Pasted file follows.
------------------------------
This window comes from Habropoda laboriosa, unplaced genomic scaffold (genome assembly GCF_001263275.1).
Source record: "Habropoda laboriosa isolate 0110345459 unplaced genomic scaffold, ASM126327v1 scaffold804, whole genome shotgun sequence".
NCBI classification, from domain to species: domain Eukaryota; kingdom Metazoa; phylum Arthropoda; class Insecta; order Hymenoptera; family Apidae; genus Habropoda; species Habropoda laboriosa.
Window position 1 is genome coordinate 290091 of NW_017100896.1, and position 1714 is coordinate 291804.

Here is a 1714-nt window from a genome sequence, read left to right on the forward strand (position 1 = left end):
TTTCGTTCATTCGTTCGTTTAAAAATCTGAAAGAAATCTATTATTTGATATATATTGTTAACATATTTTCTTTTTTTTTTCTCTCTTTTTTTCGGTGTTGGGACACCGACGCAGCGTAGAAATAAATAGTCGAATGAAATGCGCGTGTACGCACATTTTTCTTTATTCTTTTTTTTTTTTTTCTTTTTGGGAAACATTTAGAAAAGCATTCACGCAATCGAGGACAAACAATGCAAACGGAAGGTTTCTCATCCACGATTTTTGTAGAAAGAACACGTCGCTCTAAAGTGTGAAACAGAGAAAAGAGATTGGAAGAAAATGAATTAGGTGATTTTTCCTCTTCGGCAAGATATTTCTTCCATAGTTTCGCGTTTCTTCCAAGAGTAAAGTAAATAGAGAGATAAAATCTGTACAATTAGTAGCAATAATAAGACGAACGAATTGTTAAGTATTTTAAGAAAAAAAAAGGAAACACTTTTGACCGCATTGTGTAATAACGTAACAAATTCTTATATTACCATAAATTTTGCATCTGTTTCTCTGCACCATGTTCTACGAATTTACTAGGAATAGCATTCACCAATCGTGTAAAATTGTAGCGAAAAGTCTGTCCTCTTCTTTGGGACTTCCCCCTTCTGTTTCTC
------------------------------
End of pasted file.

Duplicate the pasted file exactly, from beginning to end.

This window comes from Habropoda laboriosa, unplaced genomic scaffold (genome assembly GCF_001263275.1).
Source record: "Habropoda laboriosa isolate 0110345459 unplaced genomic scaffold, ASM126327v1 scaffold804, whole genome shotgun sequence".
NCBI classification, from domain to species: domain Eukaryota; kingdom Metazoa; phylum Arthropoda; class Insecta; order Hymenoptera; family Apidae; genus Habropoda; species Habropoda laboriosa.
Window position 1 is genome coordinate 290091 of NW_017100896.1, and position 1714 is coordinate 291804.

Here is a 1714-nt window from a genome sequence, read left to right on the forward strand (position 1 = left end):
TTTCGTTCATTCGTTCGTTTAAAAATCTGAAAGAAATCTATTATTTGATATATATTGTTAACATATTTTCTTTTTTTTTTCTCTCTTTTTTTCGGTGTTGGGACACCGACGCAGCGTAGAAATAAATAGTCGAATGAAATGCGCGTGTACGCACATTTTTCTTTATTCTTTTTTTTTTTTTTCTTTTTGGGAAACATTTAGAAAAGCATTCACGCAATCGAGGACAAACAATGCAAACGGAAGGTTTCTCATCCACGATTTTTGTAGAAAGAACACGTCGCTCTAAAGTGTGAAACAGAGAAAAGAGATTGGAAGAAAATGAATTAGGTGATTTTTCCTCTTCGGCAAGATATTTCTTCCATAGTTTCGCGTTTCTTCCAAGAGTAAAGTAAATAGAGAGATAAAATCTGTACAATTAGTAGCAATAATAAGACGAACGAATTGTTAAGTATTTTAAGAAAAAAAAAGGAAACACTTTTGACCGCATTGTGTAATAACGTAACAAATTCTTATATTACCATAAATTTTGCATCTGTTTCTCTGCACCATGTTCTACGAATTTACTAGGAATAGCATTCACCAATCGTGTAAAATTGTAGCGAAAAGTCTGTCCTCTTCTTTGGGACTTCCCCCTTCTGTTTCTC